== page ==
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Lawyers for Jewish museum attack suspect say their client was 'set up'

Benoît Peyrucq, AFP file photo | A court drawing shows Mehdi Nemmouche at a hearing in Versailles, France on June 26, 2014.

Frenchman Mehdi Nemmouche, the main suspect in the deadly 2014 attack on a Brussels Jewish museum, pleaded not guilty on Tuesday. His lawyers say they have proof their client was set up by Israeli intelligence, backed by Belgian police.

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Tuesday was D-Day for Mehdi Nemmouche, the main suspect in the attack on the Belgian Jewish museum in Brussels almost five years ago.

The 33-year-old alleged jihadist, who stands accused of murdering two Israeli tourists, a French volunteer and a Belgian museum receptionist on May 24, 2014, was due to speak for the first time in court along with his co-defendant, Nacer Bendrer.

The victims have been waiting for years to hear what Nemmouche had to say – but since his arrest, he has exercised his right to remain silent. After a long day of waiting as legal procedures were followed and a juror was expelled, the accused pleaded not guilty and then said he chose not to speak for the moment.

“I don’t have the means to defend myself,” Nemmouche told the presiding judge, Laurence Massart. “We’ve asked for 150 witnesses and you’ve rejected many from that list. The people who could have backed my version of events won’t be here, so I won’t speak for the time being.”

“What do you mean when you say, ‘for the time being’?” asked the judge. “This is the time to talk. Your lawyers can’t testify for you.”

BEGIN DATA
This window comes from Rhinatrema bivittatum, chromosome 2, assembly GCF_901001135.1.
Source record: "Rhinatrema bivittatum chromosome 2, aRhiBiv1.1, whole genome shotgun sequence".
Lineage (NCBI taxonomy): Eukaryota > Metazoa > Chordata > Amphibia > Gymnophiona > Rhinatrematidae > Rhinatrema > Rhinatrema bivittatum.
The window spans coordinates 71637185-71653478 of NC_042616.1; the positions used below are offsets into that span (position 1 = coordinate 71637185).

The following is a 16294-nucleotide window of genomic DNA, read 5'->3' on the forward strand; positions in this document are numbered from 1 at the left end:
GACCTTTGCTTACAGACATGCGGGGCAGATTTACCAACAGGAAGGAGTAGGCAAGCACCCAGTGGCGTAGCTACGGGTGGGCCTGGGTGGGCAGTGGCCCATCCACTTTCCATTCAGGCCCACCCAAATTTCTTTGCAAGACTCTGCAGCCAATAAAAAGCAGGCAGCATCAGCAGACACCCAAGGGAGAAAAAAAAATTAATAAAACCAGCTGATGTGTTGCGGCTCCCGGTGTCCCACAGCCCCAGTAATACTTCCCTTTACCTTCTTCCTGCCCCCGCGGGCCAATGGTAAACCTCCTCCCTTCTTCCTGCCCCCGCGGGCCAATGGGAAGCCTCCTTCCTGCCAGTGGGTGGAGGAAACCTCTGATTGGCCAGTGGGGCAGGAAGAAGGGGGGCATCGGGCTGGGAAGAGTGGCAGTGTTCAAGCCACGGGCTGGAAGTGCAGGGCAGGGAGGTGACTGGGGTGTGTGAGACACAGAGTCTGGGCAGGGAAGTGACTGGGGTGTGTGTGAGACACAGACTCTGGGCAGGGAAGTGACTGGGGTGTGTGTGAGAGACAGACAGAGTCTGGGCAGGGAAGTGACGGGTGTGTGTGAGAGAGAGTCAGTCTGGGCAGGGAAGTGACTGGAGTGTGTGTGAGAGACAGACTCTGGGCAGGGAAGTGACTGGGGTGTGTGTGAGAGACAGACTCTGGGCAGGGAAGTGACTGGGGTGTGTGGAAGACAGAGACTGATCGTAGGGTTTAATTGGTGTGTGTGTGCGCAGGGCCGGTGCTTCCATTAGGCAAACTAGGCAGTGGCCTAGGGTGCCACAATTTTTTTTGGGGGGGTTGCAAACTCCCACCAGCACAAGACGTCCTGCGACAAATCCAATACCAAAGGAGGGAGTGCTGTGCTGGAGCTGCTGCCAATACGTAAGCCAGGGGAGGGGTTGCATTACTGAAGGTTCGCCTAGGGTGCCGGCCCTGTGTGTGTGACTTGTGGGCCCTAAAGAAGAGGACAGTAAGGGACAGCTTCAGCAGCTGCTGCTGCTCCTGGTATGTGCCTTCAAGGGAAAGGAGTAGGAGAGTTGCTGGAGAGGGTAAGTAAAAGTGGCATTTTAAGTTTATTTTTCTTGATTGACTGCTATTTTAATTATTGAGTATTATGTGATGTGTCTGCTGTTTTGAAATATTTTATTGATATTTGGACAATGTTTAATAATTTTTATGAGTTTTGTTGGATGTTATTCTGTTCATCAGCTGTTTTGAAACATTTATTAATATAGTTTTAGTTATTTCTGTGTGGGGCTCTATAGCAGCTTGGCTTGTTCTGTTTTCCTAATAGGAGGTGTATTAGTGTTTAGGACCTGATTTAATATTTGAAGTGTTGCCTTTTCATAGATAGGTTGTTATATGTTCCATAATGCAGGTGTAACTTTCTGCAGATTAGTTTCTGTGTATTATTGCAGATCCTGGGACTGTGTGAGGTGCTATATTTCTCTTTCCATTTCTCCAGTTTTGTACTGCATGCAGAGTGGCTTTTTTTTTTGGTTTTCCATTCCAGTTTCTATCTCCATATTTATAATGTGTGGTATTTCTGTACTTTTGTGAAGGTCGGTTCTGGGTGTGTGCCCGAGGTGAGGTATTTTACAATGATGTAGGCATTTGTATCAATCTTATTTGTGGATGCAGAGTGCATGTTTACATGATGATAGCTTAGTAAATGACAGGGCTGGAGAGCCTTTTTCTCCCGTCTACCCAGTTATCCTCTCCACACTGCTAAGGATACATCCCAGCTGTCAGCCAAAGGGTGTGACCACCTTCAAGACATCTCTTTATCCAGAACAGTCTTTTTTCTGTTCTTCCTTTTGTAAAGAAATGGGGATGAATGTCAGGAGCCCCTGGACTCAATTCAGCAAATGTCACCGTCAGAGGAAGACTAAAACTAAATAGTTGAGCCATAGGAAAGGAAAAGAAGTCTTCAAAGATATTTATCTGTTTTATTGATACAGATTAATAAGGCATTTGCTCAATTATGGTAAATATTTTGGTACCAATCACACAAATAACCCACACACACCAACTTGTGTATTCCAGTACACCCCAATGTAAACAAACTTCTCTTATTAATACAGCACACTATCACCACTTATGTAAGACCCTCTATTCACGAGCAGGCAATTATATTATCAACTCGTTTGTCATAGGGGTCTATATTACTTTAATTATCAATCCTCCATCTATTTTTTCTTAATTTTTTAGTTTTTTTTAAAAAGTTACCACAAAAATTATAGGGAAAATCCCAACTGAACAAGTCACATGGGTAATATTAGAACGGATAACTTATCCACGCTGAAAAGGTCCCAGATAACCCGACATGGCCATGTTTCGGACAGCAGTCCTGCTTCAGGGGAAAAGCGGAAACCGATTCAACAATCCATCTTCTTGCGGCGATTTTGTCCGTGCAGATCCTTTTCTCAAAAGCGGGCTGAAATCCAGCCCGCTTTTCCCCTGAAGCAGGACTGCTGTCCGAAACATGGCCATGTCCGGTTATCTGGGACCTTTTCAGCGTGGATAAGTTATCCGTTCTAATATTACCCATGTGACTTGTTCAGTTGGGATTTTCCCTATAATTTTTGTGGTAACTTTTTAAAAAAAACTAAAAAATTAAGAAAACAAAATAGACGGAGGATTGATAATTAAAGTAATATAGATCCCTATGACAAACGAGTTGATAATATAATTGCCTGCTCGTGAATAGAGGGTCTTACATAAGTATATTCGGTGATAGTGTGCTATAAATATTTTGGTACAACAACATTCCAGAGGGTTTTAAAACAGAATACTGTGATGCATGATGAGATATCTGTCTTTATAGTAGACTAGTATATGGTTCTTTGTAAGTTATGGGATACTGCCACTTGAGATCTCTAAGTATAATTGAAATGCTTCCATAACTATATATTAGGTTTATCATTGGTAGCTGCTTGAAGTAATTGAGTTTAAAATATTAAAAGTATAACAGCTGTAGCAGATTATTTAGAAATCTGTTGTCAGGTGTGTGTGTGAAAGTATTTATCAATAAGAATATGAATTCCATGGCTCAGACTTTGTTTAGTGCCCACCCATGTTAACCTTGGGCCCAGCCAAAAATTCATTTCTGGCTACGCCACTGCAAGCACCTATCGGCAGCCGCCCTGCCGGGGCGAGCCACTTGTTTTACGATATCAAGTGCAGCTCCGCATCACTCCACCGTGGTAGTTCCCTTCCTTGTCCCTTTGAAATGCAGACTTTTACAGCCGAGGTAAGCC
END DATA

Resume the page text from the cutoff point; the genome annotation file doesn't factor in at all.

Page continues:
Nemmouche’s refusal was largely expected, as was the line of defence his lawyers laid out. They argued their client was set up by Israeli intelligence, backed by Belgian police.

“We will reveal how and why they did this later in the trial,” said lawyer Henri Laquay.

>> Read more: Nemmouche’s hometown of Roubaix tries to shake its reputation as a 'jihadist breeding ground'

Nemmouche was intercepted in Marseille on a bus traveling from Brussels, with a handgun and an automatic rifle, six days after the museum attack. Prosecutors revealed last week that his DNA and fingerprints were on the murder weapons, which were exhibited in a glass box in court.

Co-defendant Bendrer said Nemmouche had asked him to supply the weapons.

Investigators found gunpowder on Nemmouche’s jacket and recordings of a man claiming responsibility for the killings on his laptop.

Defence lawyer Laquay had told journalists about their strategy before introducing it in court. Laquay maintains the Israeli couple that were killed were not tourists but actually members of Israel’s intelligence agency, Mossad.

“Emanuel and Myriam Riva had worked for Mossad. The lawyers representing their families have already revealed this. Israeli intelligence set up Mehdi Nemmouche. He wasn’t in the Jewish museum during the shooting,” Laquay told FRANCE 24, declining to detail the “scientific” evidence he says he has to support his claims.

'No fingerprints'

In court, Laquay revealed his main evidence: Nemmouche’s DNA and fingerprints were not on the museum’s main door.

“On the CCTV footage we can see the killer touching and pushing that door three times and he wasn’t wearing gloves, yet his prints are not there!” Laquay said, acting out for the jury how the killer repeatedly pushed the door.